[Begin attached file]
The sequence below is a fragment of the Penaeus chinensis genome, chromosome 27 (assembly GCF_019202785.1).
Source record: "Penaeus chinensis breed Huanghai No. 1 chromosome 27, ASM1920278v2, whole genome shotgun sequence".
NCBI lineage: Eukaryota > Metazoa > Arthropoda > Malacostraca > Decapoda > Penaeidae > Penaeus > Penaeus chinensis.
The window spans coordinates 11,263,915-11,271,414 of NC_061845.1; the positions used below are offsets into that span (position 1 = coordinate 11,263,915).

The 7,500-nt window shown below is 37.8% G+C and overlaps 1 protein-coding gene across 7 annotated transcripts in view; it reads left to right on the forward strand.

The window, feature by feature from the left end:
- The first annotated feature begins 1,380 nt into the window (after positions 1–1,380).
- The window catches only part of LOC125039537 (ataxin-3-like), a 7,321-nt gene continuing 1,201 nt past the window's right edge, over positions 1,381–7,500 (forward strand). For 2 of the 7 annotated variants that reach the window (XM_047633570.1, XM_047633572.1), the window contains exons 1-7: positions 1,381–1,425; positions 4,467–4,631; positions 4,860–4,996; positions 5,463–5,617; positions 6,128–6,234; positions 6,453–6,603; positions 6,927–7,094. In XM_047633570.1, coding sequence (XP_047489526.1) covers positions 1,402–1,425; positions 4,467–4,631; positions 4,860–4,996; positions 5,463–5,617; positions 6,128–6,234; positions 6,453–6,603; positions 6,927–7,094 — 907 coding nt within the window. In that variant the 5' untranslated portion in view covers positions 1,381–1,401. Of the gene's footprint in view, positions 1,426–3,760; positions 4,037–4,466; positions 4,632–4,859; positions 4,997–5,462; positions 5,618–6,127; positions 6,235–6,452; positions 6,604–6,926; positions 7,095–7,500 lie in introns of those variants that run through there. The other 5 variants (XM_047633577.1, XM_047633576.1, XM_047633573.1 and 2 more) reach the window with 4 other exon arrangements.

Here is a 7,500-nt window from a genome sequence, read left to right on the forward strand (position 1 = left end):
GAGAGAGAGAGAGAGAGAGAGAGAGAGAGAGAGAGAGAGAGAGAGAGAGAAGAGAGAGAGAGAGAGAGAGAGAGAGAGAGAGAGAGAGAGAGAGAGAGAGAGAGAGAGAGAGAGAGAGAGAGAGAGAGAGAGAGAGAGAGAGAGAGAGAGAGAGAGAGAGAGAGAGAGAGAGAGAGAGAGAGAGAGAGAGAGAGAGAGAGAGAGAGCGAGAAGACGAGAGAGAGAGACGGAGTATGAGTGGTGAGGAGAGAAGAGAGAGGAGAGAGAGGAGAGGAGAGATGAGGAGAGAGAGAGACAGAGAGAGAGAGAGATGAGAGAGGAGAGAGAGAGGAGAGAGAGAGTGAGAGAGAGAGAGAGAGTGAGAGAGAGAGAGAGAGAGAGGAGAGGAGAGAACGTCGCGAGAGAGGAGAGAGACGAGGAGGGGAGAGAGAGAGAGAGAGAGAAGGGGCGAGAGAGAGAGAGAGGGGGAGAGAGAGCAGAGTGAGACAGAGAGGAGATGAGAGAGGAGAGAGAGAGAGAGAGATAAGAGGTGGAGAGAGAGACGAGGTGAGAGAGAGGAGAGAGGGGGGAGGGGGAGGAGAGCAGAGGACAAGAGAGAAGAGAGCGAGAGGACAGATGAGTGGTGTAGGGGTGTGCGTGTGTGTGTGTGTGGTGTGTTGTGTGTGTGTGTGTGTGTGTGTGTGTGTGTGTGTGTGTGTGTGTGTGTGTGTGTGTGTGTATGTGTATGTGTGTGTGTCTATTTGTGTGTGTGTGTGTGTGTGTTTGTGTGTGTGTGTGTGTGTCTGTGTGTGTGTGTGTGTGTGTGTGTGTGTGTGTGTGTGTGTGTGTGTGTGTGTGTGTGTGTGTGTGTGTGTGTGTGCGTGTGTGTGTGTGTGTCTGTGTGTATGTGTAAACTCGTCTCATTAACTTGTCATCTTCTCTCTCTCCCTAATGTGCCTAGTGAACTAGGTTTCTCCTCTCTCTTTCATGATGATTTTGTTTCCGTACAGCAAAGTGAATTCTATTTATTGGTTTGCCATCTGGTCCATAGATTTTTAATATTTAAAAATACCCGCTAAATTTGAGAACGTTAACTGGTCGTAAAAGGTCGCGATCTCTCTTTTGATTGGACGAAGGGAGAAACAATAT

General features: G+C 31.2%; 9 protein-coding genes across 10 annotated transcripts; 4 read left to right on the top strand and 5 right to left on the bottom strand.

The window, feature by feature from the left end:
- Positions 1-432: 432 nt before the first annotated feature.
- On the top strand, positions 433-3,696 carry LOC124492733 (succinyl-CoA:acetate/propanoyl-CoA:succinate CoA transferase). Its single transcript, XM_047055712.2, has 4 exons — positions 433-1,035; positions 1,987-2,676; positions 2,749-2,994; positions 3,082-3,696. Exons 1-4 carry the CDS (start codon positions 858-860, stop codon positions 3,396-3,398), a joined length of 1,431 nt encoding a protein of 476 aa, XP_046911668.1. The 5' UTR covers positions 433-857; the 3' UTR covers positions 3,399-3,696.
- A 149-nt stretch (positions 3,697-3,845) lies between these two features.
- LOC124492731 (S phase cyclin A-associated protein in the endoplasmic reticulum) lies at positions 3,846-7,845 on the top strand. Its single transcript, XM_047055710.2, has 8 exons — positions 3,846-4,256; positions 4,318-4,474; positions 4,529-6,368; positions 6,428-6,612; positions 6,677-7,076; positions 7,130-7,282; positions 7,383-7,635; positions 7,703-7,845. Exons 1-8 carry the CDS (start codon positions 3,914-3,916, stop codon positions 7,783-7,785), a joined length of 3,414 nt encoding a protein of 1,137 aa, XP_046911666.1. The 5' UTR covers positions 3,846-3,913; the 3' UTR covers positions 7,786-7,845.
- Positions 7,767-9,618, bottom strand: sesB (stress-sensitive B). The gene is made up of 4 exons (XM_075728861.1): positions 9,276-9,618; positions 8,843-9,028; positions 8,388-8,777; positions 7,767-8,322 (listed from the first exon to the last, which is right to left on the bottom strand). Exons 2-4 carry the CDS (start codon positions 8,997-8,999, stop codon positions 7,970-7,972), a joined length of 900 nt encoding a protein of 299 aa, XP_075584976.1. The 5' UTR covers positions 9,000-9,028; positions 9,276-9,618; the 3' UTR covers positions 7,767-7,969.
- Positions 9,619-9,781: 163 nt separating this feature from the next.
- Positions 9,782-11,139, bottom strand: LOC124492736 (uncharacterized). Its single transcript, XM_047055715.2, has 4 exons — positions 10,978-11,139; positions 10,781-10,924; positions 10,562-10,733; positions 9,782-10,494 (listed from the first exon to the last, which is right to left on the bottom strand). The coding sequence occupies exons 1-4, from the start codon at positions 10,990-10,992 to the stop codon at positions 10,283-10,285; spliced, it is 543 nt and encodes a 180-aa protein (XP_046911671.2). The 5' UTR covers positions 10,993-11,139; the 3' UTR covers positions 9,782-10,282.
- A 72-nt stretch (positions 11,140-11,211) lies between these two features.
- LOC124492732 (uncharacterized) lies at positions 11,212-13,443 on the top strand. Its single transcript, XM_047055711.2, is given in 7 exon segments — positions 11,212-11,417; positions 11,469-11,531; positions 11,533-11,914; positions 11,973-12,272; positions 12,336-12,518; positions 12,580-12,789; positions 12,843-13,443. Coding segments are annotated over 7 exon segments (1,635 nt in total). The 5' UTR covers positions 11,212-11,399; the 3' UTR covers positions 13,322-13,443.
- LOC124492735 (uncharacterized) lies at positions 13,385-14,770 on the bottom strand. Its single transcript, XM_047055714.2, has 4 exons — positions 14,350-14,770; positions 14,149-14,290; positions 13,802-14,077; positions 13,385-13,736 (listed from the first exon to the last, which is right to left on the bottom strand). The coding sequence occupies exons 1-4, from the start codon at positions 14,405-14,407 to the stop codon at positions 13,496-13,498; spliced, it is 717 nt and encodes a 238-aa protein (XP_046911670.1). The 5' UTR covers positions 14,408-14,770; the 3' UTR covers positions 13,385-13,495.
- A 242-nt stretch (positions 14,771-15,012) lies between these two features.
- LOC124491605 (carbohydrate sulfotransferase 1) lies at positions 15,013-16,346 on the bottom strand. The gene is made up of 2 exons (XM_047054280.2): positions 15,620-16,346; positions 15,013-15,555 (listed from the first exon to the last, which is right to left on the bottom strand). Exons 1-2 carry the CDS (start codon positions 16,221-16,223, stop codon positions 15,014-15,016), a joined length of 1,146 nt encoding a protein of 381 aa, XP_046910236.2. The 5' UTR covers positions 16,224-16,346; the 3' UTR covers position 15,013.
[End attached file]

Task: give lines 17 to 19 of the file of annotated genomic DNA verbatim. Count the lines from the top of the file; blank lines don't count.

- Positions 7,767-9,618, bottom strand: sesB (stress-sensitive B). The gene is made up of 4 exons (XM_075728861.1): positions 9,276-9,618; positions 8,843-9,028; positions 8,388-8,777; positions 7,767-8,322 (listed from the first exon to the last, which is right to left on the bottom strand). Exons 2-4 carry the CDS (start codon positions 8,997-8,999, stop codon positions 7,970-7,972), a joined length of 900 nt encoding a protein of 299 aa, XP_075584976.1. The 5' UTR covers positions 9,000-9,028; positions 9,276-9,618; the 3' UTR covers positions 7,767-7,969.
- Positions 9,619-9,781: 163 nt separating this feature from the next.
- Positions 9,782-11,139, bottom strand: LOC124492736 (uncharacterized). Its single transcript, XM_047055715.2, has 4 exons — positions 10,978-11,139; positions 10,781-10,924; positions 10,562-10,733; positions 9,782-10,494 (listed from the first exon to the last, which is right to left on the bottom strand). The coding sequence occupies exons 1-4, from the start codon at positions 10,990-10,992 to the stop codon at positions 10,283-10,285; spliced, it is 543 nt and encodes a 180-aa protein (XP_046911671.2). The 5' UTR covers positions 10,993-11,139; the 3' UTR covers positions 9,782-10,282.